Pretend Play and Cognitive Development

High-quality pretend play is also thought to help promote some aspects of a child’s development, including theory of mind which is important for social interactions and to help children analyze and interpret other people’s behaviour (for a review article on pretend play click here).

Professional child care that comes to your event!

If you live in the Montreal area, make sure you visit the website KIDTABULOUS. Whether you have a wedding, holiday party, corporate event or private event…any adult event with children means that you can hire childcare animators to come take care of the children AND come with activities. Check out their website for details on packages.

SAFE SENSORY PLAY UNDER 12 MONTHS

WRITTEN BY ZARA DEMERIS, PRIMARY SCHOOL TEACHER AND MUMMA BEHIND @zaras_play_tribe

Melbourne, Australia

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What is Sensory Play?

Sensory play has a very important role in child development. To put it simply it is any activity that stimulates the senses. This includes the five well known senses, sight, smell, taste, hearing and touch, as well as the two lesser known senses vestibular and proprioception.

  • Sight: The ability to locate, focus and perceive objects and images.

  • Smell: The ability to notice an odor

  • Taste: The ability to detect flavour.

  • Hearing: The ability to perceive sound.

  • Touch: The ability to feel specific stimulus and locate their location on our body.

  • Vestibular: The ability to balance and coordinate our body.

  • Proprioception: The ability to understand where our body parts are and plan our

    movements.

Theories and research behind it.

When Evie (Miss 10 months) came along I was determined to do as much sensory play with her as possible. This was largely because of Jean Piaget (1896-1980) who was a key contributor to the development and understanding of sensory play. He believed that intelligence was a process which occurs due to biological maturations and interaction with the environment. His theory suggests that children move through four stages of development, the one I was interested in was the Sensorimotor stage (birth – 2 years). During this stage of development, Piaget believes that children use their senses to learn more about the world and themselves. So what better way to encourage Aidan & Evie’s learning than through sensory play!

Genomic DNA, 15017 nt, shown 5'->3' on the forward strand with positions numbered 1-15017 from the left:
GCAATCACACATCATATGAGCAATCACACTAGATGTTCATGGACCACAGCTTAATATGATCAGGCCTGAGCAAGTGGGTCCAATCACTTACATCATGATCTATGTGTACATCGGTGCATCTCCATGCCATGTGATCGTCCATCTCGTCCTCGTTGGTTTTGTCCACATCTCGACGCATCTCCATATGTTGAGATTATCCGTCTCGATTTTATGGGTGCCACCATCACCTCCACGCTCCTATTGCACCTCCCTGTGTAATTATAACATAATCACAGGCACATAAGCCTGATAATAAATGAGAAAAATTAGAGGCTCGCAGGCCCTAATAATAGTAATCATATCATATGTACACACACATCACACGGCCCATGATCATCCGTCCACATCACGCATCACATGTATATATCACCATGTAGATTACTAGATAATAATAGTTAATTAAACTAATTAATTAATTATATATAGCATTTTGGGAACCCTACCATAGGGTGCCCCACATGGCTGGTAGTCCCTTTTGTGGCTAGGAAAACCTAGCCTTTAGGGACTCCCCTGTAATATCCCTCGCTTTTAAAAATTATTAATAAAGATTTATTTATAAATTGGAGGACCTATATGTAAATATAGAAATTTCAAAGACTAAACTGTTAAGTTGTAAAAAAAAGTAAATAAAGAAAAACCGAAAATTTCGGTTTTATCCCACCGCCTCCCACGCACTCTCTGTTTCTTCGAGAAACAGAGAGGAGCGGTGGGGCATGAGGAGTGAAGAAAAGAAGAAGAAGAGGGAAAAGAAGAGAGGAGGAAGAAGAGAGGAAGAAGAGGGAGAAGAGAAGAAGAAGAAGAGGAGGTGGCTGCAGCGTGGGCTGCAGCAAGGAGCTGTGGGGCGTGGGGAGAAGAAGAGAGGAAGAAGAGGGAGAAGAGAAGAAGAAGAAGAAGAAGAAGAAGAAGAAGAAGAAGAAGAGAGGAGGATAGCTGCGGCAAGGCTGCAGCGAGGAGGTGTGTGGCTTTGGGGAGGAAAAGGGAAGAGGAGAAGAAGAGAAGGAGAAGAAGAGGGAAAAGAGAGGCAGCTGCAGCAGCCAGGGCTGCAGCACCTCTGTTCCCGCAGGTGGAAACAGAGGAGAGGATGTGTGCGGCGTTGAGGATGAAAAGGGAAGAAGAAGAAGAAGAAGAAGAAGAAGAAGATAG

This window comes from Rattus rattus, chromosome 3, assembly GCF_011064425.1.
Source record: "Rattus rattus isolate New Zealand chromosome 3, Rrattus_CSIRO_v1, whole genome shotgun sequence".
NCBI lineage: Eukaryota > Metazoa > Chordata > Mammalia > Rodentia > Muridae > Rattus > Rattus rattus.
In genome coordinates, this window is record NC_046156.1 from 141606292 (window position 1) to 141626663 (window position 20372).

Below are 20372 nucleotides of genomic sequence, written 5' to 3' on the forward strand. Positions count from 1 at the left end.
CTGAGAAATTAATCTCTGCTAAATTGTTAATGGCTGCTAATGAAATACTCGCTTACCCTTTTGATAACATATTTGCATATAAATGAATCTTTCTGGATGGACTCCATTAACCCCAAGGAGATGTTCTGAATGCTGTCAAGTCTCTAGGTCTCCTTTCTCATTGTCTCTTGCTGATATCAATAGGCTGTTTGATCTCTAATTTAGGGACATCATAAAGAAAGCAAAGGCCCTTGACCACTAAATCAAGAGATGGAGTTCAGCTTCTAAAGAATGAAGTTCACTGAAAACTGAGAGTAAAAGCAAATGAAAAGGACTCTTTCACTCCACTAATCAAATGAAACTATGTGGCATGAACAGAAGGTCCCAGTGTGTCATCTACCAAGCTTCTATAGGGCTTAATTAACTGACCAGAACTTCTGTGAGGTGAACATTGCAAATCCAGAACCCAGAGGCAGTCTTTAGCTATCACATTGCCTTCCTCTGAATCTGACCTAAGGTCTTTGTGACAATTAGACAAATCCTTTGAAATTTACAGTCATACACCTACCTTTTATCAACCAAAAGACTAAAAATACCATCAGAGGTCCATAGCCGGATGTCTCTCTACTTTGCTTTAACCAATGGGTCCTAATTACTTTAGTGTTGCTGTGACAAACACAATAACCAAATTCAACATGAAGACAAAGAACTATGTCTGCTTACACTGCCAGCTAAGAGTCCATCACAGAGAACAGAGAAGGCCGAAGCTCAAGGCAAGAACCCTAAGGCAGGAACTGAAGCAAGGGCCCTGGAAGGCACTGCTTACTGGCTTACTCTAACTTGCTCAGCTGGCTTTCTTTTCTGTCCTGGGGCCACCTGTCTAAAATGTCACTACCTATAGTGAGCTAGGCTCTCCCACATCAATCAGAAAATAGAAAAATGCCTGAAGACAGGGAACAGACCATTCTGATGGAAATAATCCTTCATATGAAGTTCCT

Application of sensory play in a multi-age environment.

With two under two it has been challenging to keep Evie (10 months) out of Aidan’s (2.5 years) sensory tubs. I know how important it is for her to experience it too but it is tricky engaging in meaningful conversations with Aidan whilst playing goalie between objects and Evie’s mouth!

After (another) trip to IKEA we came home with the KLIPSK bed tray. I placed it on the floor with the intention of using it as an art station for Aidan but Evie immediately crawled over and stood up on it. With that small action an idea was born!

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I grabbed a handful of pom poms, secured them in the tray with clear contact and let her at it. It was an immediate success!

While she is still so young I have made it her independent sensory tray which will allow her to explore different textures, colours, sounds and sensations. Of course I will still be there, just not playing goalie between the objects and her mouth - because they can't get to her mouth!

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So far, she has been able to explore and discover so much more about the things I put in the tray as she is not interrupted by me. Evie has been able to explore different colours and listen to the rattling sound that the objects make. Larger objects push against the clear contact making it easier for her to feel their texture. Her vestibular and proprioception skills are also challenged as she stands and balances on the tray, having to coordinate her arms and legs when the tray begins to slip on the floor boards.

Doing science based activities together has also been made easier. When I placed ice in the tray the cold sensation radiated through the contact making her hands very cold. During this session, I spoke to her about temperature and showed her familiar objects that are also cold. The ice cubes didn’t stick to the contact so she had great fun trying to catch them. By simply trapping small objects under clear contact Evie can engage in these sessions safely and uninterrupted. Don’t worry if you don’t have one of these trays, a simple baking dish will work just as well!